About Combined Driving
Combined Driving, modeled after ridden three-day eventing, has an extra challenge
generated by the addition of the carriage. Horses and ponies, without benefit of
a rider’s aids, must exhibit the highest level of training and willingness to
perform by voice command and reins along with just a touch of the whip instead
Drivers must first present their horses or ponies in the dressage arena to
demonstrate obedience, suppleness and the skill of the handler. Judges take
into consideration standards expected at each level and score accordingly.
The dressage test, while it is the most nerve-wracking for the competitor,
is the foundation for the rest of the sport.
The marathon, equivalent to ridden cross-country, is the phase that draws many
participants to the sport and provides the most excitement for competitors and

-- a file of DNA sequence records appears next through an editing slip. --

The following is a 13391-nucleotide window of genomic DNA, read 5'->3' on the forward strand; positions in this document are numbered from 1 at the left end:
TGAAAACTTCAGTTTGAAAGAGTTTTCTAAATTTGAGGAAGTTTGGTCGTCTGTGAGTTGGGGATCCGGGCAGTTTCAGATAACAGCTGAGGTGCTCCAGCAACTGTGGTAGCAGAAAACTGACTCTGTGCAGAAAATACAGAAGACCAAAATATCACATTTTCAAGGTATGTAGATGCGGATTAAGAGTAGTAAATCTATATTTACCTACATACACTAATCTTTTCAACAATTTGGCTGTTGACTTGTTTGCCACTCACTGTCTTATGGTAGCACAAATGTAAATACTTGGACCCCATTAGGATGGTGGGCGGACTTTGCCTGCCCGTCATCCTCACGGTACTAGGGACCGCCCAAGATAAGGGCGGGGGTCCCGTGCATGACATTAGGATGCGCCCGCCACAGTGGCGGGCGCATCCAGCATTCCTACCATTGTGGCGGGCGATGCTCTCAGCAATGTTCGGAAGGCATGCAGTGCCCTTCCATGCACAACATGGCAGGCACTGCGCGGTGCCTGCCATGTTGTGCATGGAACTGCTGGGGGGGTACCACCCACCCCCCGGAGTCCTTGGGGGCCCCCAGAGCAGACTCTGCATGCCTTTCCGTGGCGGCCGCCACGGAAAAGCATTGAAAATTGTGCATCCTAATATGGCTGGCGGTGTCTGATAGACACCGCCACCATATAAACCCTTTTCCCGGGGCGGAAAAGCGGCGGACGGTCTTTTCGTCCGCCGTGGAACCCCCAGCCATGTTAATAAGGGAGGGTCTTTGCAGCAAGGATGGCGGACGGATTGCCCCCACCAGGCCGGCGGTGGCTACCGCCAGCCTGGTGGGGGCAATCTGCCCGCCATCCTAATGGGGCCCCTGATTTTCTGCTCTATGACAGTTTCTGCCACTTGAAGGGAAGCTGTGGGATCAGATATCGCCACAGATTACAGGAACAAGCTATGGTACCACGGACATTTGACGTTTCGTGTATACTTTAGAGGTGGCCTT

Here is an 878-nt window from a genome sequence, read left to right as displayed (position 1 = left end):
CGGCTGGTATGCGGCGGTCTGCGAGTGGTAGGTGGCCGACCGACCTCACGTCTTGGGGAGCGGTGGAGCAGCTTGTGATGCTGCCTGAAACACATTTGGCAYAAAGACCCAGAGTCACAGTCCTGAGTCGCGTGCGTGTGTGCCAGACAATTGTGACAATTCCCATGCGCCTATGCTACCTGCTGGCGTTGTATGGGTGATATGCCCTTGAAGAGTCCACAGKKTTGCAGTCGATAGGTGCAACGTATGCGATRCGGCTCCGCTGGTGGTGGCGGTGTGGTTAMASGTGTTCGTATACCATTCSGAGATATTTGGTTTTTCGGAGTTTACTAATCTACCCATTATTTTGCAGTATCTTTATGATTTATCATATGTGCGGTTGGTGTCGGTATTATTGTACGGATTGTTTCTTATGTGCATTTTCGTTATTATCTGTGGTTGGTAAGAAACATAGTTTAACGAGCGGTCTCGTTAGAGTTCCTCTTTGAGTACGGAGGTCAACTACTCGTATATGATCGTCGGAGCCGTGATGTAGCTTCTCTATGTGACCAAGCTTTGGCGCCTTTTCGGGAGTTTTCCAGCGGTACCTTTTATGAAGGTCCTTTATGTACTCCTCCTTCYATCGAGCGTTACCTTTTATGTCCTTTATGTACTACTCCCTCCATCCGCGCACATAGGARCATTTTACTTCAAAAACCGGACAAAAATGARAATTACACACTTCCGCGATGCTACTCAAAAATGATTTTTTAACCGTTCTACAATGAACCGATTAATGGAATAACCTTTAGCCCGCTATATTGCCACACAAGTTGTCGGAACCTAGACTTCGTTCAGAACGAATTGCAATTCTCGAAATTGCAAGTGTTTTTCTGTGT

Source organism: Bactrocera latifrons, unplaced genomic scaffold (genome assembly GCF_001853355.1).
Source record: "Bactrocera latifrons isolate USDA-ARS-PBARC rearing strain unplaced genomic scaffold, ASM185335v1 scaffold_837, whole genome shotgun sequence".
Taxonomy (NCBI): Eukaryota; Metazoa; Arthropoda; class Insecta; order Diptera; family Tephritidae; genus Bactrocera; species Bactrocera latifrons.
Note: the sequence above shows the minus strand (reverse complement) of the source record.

spectators. It is on the marathon that the driver must be able to gauge speed
and pace in order to finish each section within the time allowed. In the last
section, drivers must complete a series of hazards negotiating up to six gates
in each. Competitors approach the hazards, often at a gallop, threading their
way through gates with inches to spare. It’s the hazards that give the sport
its thrill/chill factor.
The final phase, the cones, tests the ability of the driver to clear a course
of up to 20 gates at the required pace without incurring penalties. Combined
driving cones are wedge-shaped, with hollow tops, on which are placed balls.
The merest touch is enough to cause a knock-down and a five-point penalty. As
drivers work up the divisions, the clearance between cones becomes narrower
and narrower, testing the mettle of even top professionals. Like three-day
eventing, combined driving is scored by a system of penalty points with the
winner earning the lowest score.
Combined driving has its roots in England. In 1970, His Royal Highness Prince
Philip, established the first set of international rules that were implemented
at the Royal Windsor Horse Show. A great competitor, first with a four-in-hand
of horses and later with Fell ponies, Prince Philip remains a strong supporter
of the sport.